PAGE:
In addition, al-Qaida — which was nonexistent in Iraq prior to the March 2003 U.S. invasion – will continue to have a presence in Iraq, though not nearly as lethal as it was before the “Sunni Awakening,” the 2007 troop buildup, and the successful counterinsurgency strategy instituted by Gen. Petraeus.

Of greater concern, the anti-American Shi’ite cleric Muqtada al-Sadr, who is currently pursuing religious studies in Iran with the intent of becoming an ayatollah, could lift his August 2007 ceasefire at will, with the specter of unleashing renewed violence in Iraq. My expectation is that he will bide his time, with the intent of turning Iraq into a Shi’ite fundamentalist theocracy along Iranian lines after the United States withdraws from Iraq.

Image: Shiite cleric Muqtada al-Sadr
Shiite cleric Muqtada al-Sadr talks to the media in his house in the holy Shiite city of Najaf, Iraq, August 2005. (Photo credit: Alaa al-Marjani / AP file)

Finally, Iraqi Prime Minister Nouri al-Maliki, a former ally of al-Sadr, is himself closely aligned with Iran. There is no certainty that post-Saddam Iraq will be a reliable ally of the United States.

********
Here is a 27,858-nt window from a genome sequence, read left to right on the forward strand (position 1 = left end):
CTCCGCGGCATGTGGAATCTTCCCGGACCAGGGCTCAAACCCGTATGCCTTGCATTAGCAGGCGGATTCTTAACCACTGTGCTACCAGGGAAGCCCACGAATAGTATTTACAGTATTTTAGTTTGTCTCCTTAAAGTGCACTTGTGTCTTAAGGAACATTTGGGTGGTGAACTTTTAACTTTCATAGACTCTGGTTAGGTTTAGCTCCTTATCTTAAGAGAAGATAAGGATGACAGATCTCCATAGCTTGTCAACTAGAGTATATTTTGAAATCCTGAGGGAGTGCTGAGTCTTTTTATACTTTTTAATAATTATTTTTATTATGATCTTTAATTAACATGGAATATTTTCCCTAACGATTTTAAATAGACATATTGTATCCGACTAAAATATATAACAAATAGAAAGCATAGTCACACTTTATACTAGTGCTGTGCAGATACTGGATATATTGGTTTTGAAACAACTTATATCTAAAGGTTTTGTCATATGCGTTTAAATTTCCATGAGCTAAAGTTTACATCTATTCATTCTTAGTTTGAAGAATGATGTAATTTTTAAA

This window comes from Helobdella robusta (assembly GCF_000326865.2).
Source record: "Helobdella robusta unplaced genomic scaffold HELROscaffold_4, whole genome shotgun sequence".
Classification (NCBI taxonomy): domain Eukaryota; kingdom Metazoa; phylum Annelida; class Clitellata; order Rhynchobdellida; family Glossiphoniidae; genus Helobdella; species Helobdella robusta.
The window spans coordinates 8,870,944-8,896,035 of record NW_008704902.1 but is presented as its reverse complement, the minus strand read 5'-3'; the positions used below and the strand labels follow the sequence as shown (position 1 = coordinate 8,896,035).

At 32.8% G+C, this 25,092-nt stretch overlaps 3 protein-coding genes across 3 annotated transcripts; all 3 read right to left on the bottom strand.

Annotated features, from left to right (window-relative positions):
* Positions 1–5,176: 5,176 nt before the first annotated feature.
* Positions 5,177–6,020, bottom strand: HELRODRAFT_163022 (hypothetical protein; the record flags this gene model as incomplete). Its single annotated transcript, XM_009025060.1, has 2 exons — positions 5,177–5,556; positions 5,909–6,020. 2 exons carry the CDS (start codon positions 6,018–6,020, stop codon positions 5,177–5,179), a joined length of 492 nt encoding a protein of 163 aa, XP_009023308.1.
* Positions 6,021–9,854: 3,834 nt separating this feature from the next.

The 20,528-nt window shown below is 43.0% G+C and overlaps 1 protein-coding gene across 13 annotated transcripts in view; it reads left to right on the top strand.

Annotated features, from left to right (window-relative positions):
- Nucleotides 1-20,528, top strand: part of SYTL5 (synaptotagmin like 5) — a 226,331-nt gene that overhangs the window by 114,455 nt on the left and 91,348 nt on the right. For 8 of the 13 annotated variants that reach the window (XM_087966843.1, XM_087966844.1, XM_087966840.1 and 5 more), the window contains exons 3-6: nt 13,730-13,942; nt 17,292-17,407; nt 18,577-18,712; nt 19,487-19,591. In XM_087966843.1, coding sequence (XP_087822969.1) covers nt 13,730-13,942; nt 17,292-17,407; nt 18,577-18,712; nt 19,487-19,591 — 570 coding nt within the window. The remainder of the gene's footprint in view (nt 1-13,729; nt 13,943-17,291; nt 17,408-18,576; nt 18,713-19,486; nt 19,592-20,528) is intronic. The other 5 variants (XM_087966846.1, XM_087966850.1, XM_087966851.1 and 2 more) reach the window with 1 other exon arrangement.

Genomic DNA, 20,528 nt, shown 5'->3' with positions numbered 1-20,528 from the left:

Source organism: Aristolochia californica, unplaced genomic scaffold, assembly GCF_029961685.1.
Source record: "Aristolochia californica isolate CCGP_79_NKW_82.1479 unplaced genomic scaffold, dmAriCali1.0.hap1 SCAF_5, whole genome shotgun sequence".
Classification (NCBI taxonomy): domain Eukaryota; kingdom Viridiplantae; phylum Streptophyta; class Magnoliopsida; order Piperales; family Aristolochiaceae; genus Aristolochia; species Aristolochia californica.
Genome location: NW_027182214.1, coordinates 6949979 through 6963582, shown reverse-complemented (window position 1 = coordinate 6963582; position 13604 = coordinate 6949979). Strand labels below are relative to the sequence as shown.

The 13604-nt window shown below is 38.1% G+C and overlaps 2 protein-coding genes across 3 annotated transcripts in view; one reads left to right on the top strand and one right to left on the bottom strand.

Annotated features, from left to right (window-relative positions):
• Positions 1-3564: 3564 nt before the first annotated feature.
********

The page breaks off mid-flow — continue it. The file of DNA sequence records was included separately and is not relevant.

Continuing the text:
In short, the next president of the United States will face a formidable set of national security challenges in the Middle East and beyond.



Meet Rep. Michele Bachmann’s Republican Primary Challenger

Text and Video by Ken Avidor

Aubrey Immelman is challenging Congresswoman Michele Bachmann (MN-06) in the Republican primary in September. Dr. Immelman is a professor at the College of Saint Benedict / Saint John’s University in St. Joseph and Collegeville. His field is political psychology, hypnosis, and forensic psychology. According to his web site, Immelman is also a military consultant specializing in nuclear counterproliferation, human factors, threat assessment, flexible deterrent options, force multipliers and psyops.

In addition to his concerns about foreign policy, Professor Immelman brings a unique perspective to the Sixth District race on U.S. immigration policy. In the interview, he speaks about his own experience as an immigrant from South Africa.

Immelman has been accused by some Republicans in the Sixth District of being a DFL proxy and cite Immelman’s support for Patty Wetterling in 2006. In this interview, Immelman explains that he and Patty Wetterling worked together before she ran for office. Immelman says he hopes his campaign will bring more attention to unsolved cases of missing, abducted, and murdered children.